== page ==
At the end of last summer I did lots of city foraging (before Alys Fowler made it ‘cool’ to do so, I might add). On the common round the back of where I live there’s a plum tree, but sadly, in spite of borrowing ladders to climb and harvest – I found only a small handful of plums.
Sloes on the other hand, the black sheep of the prune family, were out in abundance. I only collected a small amount, because according to Wikipedia: ‘Sloes are thin-fleshed, with a very strongly astringent flavour when fresh,’ and I’ve never made sloe gin before. I didn’t want to ruin vast quantities of decent gin with icky fruit.
I froze my sloes, mascerated them (bashed them up a bit), added lots of sugar and gin, put the lot in a Kilner jar wrapped in brown paper to keep out the light, and left it in a cupboard.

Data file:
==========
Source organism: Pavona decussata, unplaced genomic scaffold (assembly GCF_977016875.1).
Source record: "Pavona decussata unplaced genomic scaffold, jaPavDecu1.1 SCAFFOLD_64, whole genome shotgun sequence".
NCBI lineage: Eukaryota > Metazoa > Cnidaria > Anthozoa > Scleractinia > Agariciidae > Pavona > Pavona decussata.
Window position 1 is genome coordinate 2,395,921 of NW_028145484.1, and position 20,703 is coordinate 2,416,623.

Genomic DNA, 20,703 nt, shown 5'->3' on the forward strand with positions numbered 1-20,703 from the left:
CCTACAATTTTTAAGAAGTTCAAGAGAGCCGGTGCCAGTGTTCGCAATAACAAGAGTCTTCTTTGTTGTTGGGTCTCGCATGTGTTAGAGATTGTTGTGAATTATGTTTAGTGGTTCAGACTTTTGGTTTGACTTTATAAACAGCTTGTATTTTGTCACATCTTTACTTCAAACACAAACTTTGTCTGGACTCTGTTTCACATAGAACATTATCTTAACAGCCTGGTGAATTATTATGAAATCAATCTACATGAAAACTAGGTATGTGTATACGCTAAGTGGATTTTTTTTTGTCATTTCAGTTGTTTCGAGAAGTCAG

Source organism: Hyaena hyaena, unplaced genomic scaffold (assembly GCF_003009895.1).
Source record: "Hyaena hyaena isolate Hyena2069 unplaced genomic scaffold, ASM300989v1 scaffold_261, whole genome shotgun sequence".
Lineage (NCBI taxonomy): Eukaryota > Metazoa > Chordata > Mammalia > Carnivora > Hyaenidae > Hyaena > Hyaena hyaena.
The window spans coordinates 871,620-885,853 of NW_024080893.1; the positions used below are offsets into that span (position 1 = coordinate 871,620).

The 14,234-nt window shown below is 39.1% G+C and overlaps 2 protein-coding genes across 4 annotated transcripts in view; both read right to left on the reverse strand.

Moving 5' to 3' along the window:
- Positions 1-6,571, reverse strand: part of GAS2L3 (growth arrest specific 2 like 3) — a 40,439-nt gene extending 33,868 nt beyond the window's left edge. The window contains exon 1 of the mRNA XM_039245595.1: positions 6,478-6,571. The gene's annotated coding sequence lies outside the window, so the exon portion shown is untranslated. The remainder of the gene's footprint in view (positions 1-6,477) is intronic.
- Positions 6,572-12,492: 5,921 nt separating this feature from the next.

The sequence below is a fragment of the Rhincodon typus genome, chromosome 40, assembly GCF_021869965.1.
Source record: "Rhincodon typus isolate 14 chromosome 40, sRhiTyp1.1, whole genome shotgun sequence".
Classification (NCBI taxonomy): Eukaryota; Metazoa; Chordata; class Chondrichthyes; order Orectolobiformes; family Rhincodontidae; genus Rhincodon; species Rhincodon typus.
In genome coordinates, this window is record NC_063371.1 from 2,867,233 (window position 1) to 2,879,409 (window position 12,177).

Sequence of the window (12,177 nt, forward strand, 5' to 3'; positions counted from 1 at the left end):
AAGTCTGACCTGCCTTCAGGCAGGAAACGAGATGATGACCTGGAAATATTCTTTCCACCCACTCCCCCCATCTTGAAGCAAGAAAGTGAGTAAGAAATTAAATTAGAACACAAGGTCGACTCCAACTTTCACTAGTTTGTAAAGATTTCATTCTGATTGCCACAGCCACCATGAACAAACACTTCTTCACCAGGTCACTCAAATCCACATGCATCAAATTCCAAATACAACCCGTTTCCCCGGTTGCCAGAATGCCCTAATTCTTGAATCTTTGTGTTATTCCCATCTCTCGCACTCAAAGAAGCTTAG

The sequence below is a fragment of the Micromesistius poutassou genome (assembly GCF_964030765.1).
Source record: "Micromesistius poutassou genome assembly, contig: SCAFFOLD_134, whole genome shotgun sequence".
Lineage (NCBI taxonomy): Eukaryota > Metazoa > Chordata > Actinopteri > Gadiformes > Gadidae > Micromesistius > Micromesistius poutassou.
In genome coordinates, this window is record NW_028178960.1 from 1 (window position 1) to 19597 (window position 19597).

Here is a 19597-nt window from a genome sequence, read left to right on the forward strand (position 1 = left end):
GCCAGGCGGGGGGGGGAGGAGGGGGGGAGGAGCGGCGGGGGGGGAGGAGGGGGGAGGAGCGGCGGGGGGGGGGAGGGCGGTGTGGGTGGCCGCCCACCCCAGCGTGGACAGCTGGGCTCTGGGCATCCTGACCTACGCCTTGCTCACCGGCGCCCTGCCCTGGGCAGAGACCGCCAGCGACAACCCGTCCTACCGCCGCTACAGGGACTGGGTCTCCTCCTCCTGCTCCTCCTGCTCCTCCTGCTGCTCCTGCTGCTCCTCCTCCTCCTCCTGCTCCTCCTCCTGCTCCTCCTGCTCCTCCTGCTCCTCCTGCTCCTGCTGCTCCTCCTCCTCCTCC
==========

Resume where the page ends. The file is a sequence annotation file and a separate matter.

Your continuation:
This weekend I remembered I had it, and guessed it must be just about ready… I distilled the pink gin out and had a little taste. It had worked! The gin had been transformed into a glorious pink elixir of the gods.
But I still had the, now gin-soaked, sloes. It seemed a shame to throw them away, but were they actually edible? I had a little nibble of one, and it didn’t taste too bitter. So I destoned the lot, melted butter, sugar and syrup and stirred them in with a pile of oats, to bake and make flapjack.
Sloe gin and slightly boozy sloe flapjacks make the perfect Sunday evening supper treat.